News Source: www.dailyprincetonian.com
20 Nassau Street sold to college-town hotel chain
News Source/Courtesy: www.dailyprincetonian.com

Courtesy: Evelyn Doskoch | News Source: dailyprincetonian.com

According to public records, the office and retail building at 20 Nassau Street — home to over 100 small businesses, including Nassau Barbers and Jammin’ Crêpes — will be sold to Graduate Hotels, a college-town hotel chain.

Notice of settlement forms, which indicate that a property is to be sold imminently, were signed and submitted to the county clerk’s office on Oct. 23. These forms list the buyer as GPNJ Owner LLC, with attention to Benjamin Weprin, the founder of Graduate Hotels’ parent company, AJ Capital Partners. The sale would displace an array of local professionals and small businesses, affecting locals and University students who frequent the 70,000 square foot building.

 According to its website, 20 Nassau Street, built in 1918, once served as a dormitory for University students.

Planet Princeton previously reported that the building’s tenants were told that there would be “no sale” as recently as Oct. 29. The Daily Princetonian reached out to the building’s property management office for more information, but the office declined to comment.

A representative of Milk & Cookies, a popular cookie shop based in 20 Nassau Street, told the ‘Prince’ that she was aware of “rumors” surrounding the sale, but was not officially informed of it until Friday, Nov. 1.

“They’re having a meeting on Monday with the new owners,” she said, “and hopefully I’ll find out then.”

Graduate Hotels currently operates in 25 U.S. cities, including New Haven, Conn., and Providence, R.I. — the homes of Yale and Brown Universities, respectively. The company’s website lists eight additional hotel branches to be built in 2020, including a location in Cambridge, Mass. — the home of Harvard University. Princeton is not among those named.

Weprin expressed interest in opening a hotel in Princeton as early as 2016. In an article published in the Wall Street Journal, he identified the Nassau Inn, located at 10 Palmer Square, as the hotel he “really want[ed] to buy,” noting that he had “emailed the guy [presumably the owner of the Nassau Inn] a thousand times.”

“The town of Princeton is what we look for in a Graduate location in terms of charm and character,” Weprin told the Journal.

Currently, 20 Nassau Street houses many healthcare professionals, including mental health specialists, some of whom University students turn to for private counseling. Multiple students shared concerns that the loss of these counselors could pose a problem for students whose needs are not fulfilled by the University’s Counseling and Psychological Services (CPS).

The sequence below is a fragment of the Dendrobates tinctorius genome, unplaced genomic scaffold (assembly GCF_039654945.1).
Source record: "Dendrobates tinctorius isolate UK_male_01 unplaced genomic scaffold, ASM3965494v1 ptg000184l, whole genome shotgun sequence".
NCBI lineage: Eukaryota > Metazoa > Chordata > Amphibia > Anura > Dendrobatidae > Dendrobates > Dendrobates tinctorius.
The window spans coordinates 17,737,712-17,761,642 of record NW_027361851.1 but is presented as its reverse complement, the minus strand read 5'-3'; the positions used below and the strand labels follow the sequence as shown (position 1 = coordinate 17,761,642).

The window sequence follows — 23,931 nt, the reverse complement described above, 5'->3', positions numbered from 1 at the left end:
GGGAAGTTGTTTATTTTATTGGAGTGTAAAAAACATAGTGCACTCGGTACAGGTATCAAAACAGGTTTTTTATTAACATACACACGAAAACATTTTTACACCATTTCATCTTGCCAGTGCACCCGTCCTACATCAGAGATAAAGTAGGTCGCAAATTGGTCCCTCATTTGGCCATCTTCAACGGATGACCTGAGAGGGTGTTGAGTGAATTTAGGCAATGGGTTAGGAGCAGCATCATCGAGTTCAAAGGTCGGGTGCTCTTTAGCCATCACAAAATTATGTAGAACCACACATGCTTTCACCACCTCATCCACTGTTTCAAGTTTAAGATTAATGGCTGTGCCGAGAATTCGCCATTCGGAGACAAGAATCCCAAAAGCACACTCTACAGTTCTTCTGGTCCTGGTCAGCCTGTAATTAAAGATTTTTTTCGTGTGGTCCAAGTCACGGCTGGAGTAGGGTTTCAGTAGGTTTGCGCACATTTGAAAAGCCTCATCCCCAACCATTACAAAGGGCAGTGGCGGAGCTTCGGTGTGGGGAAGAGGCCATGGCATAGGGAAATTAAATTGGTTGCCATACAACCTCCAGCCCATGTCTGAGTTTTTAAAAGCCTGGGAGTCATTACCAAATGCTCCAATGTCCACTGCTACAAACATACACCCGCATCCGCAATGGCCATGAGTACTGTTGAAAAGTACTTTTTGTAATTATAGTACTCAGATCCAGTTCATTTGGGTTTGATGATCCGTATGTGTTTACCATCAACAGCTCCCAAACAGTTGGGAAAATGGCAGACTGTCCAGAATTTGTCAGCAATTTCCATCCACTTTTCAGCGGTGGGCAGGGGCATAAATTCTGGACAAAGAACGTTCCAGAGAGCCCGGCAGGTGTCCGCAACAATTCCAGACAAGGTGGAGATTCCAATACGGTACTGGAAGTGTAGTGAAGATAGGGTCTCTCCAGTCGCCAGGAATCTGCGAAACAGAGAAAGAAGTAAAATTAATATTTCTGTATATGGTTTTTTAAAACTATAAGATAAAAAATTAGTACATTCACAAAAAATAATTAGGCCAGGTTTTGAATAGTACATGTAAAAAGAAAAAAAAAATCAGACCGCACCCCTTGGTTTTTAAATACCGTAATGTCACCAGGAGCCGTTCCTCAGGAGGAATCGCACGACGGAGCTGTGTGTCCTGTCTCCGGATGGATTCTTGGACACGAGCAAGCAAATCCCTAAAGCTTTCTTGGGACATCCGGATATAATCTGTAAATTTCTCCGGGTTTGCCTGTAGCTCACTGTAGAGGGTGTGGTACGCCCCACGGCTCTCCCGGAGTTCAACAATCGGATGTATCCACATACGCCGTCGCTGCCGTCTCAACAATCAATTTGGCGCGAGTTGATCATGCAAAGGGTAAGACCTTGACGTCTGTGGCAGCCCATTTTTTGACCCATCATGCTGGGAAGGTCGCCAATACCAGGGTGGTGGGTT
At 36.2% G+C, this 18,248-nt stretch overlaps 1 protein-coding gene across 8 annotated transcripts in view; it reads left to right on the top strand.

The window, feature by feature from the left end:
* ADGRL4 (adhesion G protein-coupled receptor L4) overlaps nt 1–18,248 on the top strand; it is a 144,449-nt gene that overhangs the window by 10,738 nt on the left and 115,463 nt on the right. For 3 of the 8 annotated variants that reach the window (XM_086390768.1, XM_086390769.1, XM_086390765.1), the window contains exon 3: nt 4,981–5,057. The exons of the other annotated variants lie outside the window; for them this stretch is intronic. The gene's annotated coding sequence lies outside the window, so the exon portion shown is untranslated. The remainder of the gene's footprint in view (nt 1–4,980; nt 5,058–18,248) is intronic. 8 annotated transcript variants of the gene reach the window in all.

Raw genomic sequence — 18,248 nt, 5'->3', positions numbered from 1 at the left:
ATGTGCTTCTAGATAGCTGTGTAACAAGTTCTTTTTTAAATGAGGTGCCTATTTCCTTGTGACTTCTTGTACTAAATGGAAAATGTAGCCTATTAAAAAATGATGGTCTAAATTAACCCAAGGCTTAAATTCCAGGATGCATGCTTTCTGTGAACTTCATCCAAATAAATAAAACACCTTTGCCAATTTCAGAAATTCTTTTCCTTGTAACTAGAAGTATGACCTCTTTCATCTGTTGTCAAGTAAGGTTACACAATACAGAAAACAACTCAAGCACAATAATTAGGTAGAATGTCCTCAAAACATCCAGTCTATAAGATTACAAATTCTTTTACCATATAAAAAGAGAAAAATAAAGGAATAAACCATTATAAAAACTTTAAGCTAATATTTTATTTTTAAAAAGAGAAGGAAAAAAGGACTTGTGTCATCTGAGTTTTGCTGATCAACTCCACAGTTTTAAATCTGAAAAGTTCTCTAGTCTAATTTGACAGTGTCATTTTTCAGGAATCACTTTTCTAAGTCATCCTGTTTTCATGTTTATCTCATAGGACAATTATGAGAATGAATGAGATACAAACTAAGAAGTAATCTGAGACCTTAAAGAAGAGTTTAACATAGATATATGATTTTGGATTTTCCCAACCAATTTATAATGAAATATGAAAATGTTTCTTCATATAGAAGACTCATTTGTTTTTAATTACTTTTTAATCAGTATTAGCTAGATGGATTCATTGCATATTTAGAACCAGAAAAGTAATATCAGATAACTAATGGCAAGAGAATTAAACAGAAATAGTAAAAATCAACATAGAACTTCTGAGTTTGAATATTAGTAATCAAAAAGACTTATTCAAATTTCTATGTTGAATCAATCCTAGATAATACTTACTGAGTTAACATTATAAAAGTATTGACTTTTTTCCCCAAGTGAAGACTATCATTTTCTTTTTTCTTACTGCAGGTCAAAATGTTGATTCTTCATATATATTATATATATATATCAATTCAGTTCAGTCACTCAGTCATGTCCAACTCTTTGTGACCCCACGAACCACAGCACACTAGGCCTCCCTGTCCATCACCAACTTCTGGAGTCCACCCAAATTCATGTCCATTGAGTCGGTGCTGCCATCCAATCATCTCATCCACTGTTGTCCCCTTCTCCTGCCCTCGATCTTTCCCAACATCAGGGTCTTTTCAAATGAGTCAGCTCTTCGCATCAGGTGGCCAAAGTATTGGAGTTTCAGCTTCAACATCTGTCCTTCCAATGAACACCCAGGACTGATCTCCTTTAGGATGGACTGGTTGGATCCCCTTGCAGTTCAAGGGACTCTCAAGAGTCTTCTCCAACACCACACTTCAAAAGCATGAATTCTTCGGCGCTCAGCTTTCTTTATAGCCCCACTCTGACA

Maria Russo ’22 noted that resources at CPS might not be sufficient for every student, as high-quality mental health care often depends on a positive therapist-patient relationship, which may be difficult to find within the University’s system.

“It’s very important to ‘click’ with your counselor,” Russo said. “I’ve gone to therapists before back home and unless you really connect with them, it’s hard to trust them — it’s hard to be totally open with them. You could go through, like, five, six therapists before finding someone [who] you click with. So it could be hard for someone to find someone at CPS specifically.”

One business owner told Planet Princeton that many of their clients are University students, and that they are “not sure where” they would go if forced to leave 20 Nassau Street.

Beyond the issue of mental health, some students also voiced uncertainty about the perceived need for a new hotel at this location.

Adam Chang ’20 told the ‘Prince’ that he thinks it would be hypocritical of Graduate Hotels to carry out the project.

“I think it’s really funny how this hotel chain, Graduate Hotels, says they try to cultivate and commemorate the spirit of each of the communities in which they operate,” Chang said. “They say that their hotels evoke nostalgia for, you know, years at Princeton, college life… I think they’re going to displace the actual people [who] hold this university together, [who] care for its students and the residents of the town, and they’re going to replace it with a hotel lobby that has some old photos of Princeton and some vintage jerseys.”

“I don’t think that’s life,” Chang added. “I think that’s something you buy from a catalog.”

Graduate Hotels did not respond to a request for comment.

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News Source: www.dailyprincetonian.com

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